CFL Pass

JONES: Jason Maas now coaching Eskimos from the edge of cliff

Certainly Jason Maas must now be coaching from the edge of a cliff.

It’s not the time to push him off the ledge but he has to recognize he’s put himself there to give himself one last chance to reel himself back.

The conundrum involving Maas is that he clearly does have the ability to be an excellent coach. But he continues to allow the environment for players to take selfish major penalties that keep costing his team games. Like the ones that turned the Labour Day Rematch game around and resulted in a third straight loss and a fifth straight to the top team combination of Calgary and Winnipeg and they have yet to play either of the other top two teams, Hamilton or Saskatchewan.

After an excellent start, a pair of major penalties on the same down followed by the continued lack of discipline that has defined Maas’ coaching career here — eight penalties for 88 yards in the first half — did his team in again Sunday in a 33-17 loss to the Stampeders in a third sweep of the Labour Day series in Maas’ four years as head coach.

Yes, an arm injury to starting quarterback Trevor Harris would later become a factor. But the penalty problem was the iceberg that sunk the ship.

There was an incident in the third quarter that most of the people in the park missed involving a physical confrontation between two players that spoke volumes about the issue of players who can’t or won’t control their own actions and reactions. Rookie Vontae Diggs became the poster boy for the problem.

There was no penalty on the play. Referees don’t throw flags for objectionable conduct involving two players when they both play on the same team.

Diggs has proven to be an exceptional talent on the Eskimos front seven but he’s more than occasionally out of control and seems to pride himself on his ability to trash talk as much as play his position.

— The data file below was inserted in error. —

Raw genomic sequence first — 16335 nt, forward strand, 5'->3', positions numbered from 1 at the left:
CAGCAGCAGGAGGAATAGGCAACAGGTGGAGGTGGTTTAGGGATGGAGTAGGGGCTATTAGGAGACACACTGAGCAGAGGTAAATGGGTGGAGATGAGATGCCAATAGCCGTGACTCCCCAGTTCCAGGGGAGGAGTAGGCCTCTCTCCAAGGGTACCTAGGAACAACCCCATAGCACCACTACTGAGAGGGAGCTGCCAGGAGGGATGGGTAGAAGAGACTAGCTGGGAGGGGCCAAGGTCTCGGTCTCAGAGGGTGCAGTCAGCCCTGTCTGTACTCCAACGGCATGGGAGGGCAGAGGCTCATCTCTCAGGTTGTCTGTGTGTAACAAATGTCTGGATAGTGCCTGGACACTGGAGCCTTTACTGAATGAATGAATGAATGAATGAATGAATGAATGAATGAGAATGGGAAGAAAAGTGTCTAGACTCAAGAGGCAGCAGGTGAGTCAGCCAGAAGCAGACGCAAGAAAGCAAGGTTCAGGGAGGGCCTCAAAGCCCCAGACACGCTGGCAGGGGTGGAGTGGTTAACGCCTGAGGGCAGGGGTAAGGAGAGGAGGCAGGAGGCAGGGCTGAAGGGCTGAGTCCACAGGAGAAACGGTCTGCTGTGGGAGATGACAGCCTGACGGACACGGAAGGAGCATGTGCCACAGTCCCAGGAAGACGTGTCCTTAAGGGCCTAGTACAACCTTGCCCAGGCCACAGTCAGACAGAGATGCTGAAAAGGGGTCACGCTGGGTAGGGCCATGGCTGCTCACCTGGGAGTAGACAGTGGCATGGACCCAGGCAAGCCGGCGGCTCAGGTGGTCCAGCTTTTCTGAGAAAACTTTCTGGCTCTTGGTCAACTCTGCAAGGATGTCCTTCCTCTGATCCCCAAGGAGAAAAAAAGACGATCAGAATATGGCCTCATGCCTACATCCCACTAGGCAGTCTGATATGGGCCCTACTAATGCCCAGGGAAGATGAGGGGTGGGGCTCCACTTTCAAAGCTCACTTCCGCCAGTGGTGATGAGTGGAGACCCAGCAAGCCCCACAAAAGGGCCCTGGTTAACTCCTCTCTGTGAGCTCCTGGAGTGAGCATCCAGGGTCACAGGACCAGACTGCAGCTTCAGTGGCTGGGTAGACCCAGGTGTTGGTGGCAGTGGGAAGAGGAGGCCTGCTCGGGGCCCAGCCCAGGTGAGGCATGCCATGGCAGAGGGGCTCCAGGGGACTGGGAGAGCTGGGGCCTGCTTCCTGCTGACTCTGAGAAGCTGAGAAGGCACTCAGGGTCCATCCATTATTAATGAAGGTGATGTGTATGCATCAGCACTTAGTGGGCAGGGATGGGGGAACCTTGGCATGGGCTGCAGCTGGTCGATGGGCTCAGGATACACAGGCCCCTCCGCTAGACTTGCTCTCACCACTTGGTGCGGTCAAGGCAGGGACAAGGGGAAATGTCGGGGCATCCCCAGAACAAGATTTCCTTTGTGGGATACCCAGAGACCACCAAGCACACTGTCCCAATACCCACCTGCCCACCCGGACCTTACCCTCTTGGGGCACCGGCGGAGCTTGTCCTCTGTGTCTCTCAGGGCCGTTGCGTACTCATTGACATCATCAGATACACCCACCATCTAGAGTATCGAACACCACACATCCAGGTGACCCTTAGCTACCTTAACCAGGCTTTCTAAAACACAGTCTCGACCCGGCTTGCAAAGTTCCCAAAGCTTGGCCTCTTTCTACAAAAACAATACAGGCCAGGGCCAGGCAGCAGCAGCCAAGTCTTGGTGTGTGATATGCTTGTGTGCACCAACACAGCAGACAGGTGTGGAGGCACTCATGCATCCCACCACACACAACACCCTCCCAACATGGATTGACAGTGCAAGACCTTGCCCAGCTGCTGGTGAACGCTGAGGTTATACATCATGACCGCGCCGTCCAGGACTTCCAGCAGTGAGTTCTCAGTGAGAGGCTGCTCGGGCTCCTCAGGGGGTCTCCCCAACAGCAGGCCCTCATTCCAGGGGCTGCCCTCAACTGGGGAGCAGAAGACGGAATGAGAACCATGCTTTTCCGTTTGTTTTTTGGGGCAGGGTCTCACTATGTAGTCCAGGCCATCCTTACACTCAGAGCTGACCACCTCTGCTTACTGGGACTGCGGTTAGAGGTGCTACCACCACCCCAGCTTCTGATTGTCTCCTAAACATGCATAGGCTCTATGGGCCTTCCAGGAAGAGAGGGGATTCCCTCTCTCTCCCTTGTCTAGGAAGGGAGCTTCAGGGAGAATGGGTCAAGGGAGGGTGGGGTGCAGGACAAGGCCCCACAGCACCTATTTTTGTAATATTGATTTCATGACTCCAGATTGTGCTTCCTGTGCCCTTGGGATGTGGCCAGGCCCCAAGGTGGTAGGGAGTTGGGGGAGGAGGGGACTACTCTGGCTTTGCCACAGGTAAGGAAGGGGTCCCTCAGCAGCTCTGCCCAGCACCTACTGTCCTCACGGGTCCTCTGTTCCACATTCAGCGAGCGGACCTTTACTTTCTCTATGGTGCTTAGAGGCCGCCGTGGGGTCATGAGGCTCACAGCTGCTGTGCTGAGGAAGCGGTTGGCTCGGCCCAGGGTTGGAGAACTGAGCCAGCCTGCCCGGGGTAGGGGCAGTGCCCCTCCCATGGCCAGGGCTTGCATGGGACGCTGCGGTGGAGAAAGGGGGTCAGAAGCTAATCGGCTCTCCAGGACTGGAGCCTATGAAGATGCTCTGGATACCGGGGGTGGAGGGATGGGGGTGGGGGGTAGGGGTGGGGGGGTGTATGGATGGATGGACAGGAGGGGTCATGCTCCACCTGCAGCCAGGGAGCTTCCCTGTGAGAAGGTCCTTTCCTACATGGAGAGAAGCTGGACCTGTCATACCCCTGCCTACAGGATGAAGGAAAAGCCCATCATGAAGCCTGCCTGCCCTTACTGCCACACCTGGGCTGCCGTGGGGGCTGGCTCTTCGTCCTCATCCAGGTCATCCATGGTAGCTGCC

Diggs, who got into a pushing and shoving sideline situation with teammate Josh Johnson, explained what happened in a post-game media scrum.

“I was talking a lot of trash. Josh just came up to me on the sidelines and basically just told me to calm it down. I know the refs are looking at me because I’m a trash talker. It got heated on the sideline. It wasn’t something Josh did. It was something he was supposed to do. I just lost my cool because I was hot — hot and annoyed. I had a horrible game against those guys in Calgary and …”

Maas didn’t call Diggs out. Instead he made a big deal about guaranteeing Diggs and Johnson wouldn’t bring it back to the dressing room.

Mike Moore was the player who took the roughing the passer penalty on Bo Levi Mitchell that was followed by Nick Usher being flagged for objectionable conduct at the start of the game that turned an almost certain two score lead into a seven-point deficit by half time. Maas benched Usher for a couple plays and then put him back in.

It’s not isolated incidents. Two-thirds of the way through the season, the Eskimos once again lead the league in penalties with 138 for 1,158 yards. That’s 11.5 penalties per game for an average of 96.5 yards.

Maas seldom admits that he is personally a part of the problem when it comes to the penalties. But to his credit, he did finger himself for being to blame for another failure that played itself out in the game.

When starting quarterback Trevor Harris was forced to leave the game with an arm injury, backup Logan Kilgore came into the game to take over the team. He’d managed to go through the first two-thirds of the season without taking a single snap behind centre.

“I would have liked to have got him better prepared but I didn’t do my job in that respect,” said Maas.

The bottom line in pro sport is almost always the bottom line. Last year Mass’ entire coaching staff was fired after he took arguably a 12-6 team to a 9-9 record.

This year, with two games to play against 9-2 Hamilton and two more against 7-3 Saskatchewan, Maas is now going to have his work cut out to match the 9-9 with arguably a totally revamped 12-6 calibre team again, particularly if Harris doesn’t come back from this week’s bye ready to roll again.

If he’s going to keep his job, Mass might have to get to the Grey Cup game in Calgary to do it. And the only likely way to get there now is now almost certainly going to have to be either as the third place team in the West or as the crossover team in the East.

No crossover team has ever made it to the Grey Cup.

The stupid thing here is that this year, Maas can’t miss the playoffs again despite his current 6-6 record.

There are only mathematical possibilities remaining with 1-10 B.C., 2-9 Toronto and 3-8 Ottawa. So unlike last season, Maas and this team will have the ability to salvage the season in November.

To me, Maas has to visibly and publically address the penalty problem and do something to reform the repeat offenders. Maas must bring his football team back from the bye week prepared to play run-the-table type of football and go into November a very different football team than they’ve been these last three weeks.

tjones@postmedia.com

Source: torontosun.com